That's because it's really up to Andre Ethier and Matt Kemp. One day before he addresses the full squad for the first time as manager, Don Mattingly said Monday he plans to bat Ethier third and Kemp fourth and keep them there "all year long."
Both are coming off troubled seasons. Ethier, on fire until he broke his right pinkie finger in a batting-practice mishap, tried to play hurt and never was the same. Kemp had a series of problems, from being called out by the general manager to a benching for not hustling, and wound up batting almost 50 points lower than 2009.
In the wake of that, Mattingly has taken over for Joe Torre; coaches Larry Bowa and Mariano Duncan were dismissed and Bob Schaefer left; and new to the staff are Davey Lopes, Tim Wallach, Trey Hillman and Dave Hansen.
Regarding Kemp, Mattingly said the center fielder "didn't let anybody down" last year.
"As a coaching staff we could have handled things differently, and he has to take part of the responsibility also and he did that," he said. "From there, last year is gone and we're moving forward, trying to help him become the best player he can be."
Mattingly said that with the potential Kemp undoubtedly possesses comes the pressure to live up to expectations.
"It's also a curse," he said. "We want it all."
Mattingly said Kemp can handle the pressure of batting fourth, even though his combined on-base and slugging percentage last year was 155 points higher batting third than fourth.
"He gives us the best chance to win if he does what he's capable of," Mattingly said.
Mattingly indicted his entire ballclub while defusing the notion that Lopes (a longtime friend of Kemp's agent, former Dodger Dave Stewart) was brought in specifically to work with Kemp.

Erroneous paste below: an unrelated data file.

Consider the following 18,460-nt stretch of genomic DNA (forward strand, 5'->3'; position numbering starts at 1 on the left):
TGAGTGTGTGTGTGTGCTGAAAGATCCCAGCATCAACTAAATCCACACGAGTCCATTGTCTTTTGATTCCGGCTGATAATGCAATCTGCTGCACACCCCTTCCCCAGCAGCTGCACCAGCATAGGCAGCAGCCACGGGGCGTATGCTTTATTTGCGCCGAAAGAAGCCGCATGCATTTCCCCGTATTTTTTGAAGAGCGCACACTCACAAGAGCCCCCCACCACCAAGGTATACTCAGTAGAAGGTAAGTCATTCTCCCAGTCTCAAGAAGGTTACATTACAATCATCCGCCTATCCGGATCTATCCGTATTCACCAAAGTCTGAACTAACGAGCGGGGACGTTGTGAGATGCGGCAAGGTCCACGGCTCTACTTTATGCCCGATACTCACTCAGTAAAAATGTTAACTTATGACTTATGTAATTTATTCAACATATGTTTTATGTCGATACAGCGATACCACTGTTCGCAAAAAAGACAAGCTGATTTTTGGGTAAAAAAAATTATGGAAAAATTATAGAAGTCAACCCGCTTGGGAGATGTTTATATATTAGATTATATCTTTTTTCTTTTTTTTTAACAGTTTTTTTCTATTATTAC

"[Lopes] was brought in because our baserunning has been horrible and Davey is the best in the business," Mattingly said. "It's not just stealing a bag. The whole tone with which we've run the bases has not been good enough."
As for Ethier, Mattingly raved about the right fielder's offensive skills and work ethic and projected him as a potential team leader.
"He works hard, he cares," said Mattingly. "Last year he said there was confusion [about being a leader]; he didn't know how to do it. I explained that you don't have to do anything but play hard every day. You don't have to say a word. That speaks volumes. He gets into modes where he feels like he can't play the game and that's amazing to me, [that] with his ability he gets down like that. He beats himself up."
Mattingly said Ethier can take a lesson from Yankees leader Derek Jeter.
"He never screams," said Mattingly, who coached Jeter on Torre's Yankees staff. "But the reason the Yankees have been what they've been since he's gotten there, I've felt, is all because of Jeter. They've had a lot of players, but he's been that guy. He's good-looking, the Miss America thing and all that and you think he's not tough. This is the toughest guy I've been around. When you're the best player and you play the hardest, that's leadership. All Andre has to do is play hard every day. This guy is as talented as anybody out there. He can flat-out hit, capable of hitting anybody. He doesn't have to take on a role or do anything different."
Mattingly said he's still thinking about Casey Blake as a No. 2 hitter behind leadoff hitter Rafael Furcal. That would likely mean James Loney following Kemp, with Uribe sixth, the left-field platoon of Marcus Thames/Jay Gibbons seventh and the catching platoon of Rod Barajas/Dioner Navarro eighth.
But he also again said he wants to give the 37-year-old Blake more time off this year.
"In his situation, sometimes if you play less you produce more," he said.
Mattingly conceded the defense of his left-field platoon is iffy, but he sees the potential for 20 to 25 home runs.
"I like those two guys," Mattingly said. "They give us the chance to give us something we missed last year, to hit the ball in the seats."
As of Monday, the only players who have not reported to camp are Ronald Belisario (whose status is unclear) and non-roster infielder Eugenio Velez, who missed a flight.
Ken Gurnick is a reporter for MLB.com. This story was not subject to the approval of Major League Baseball or its clubs.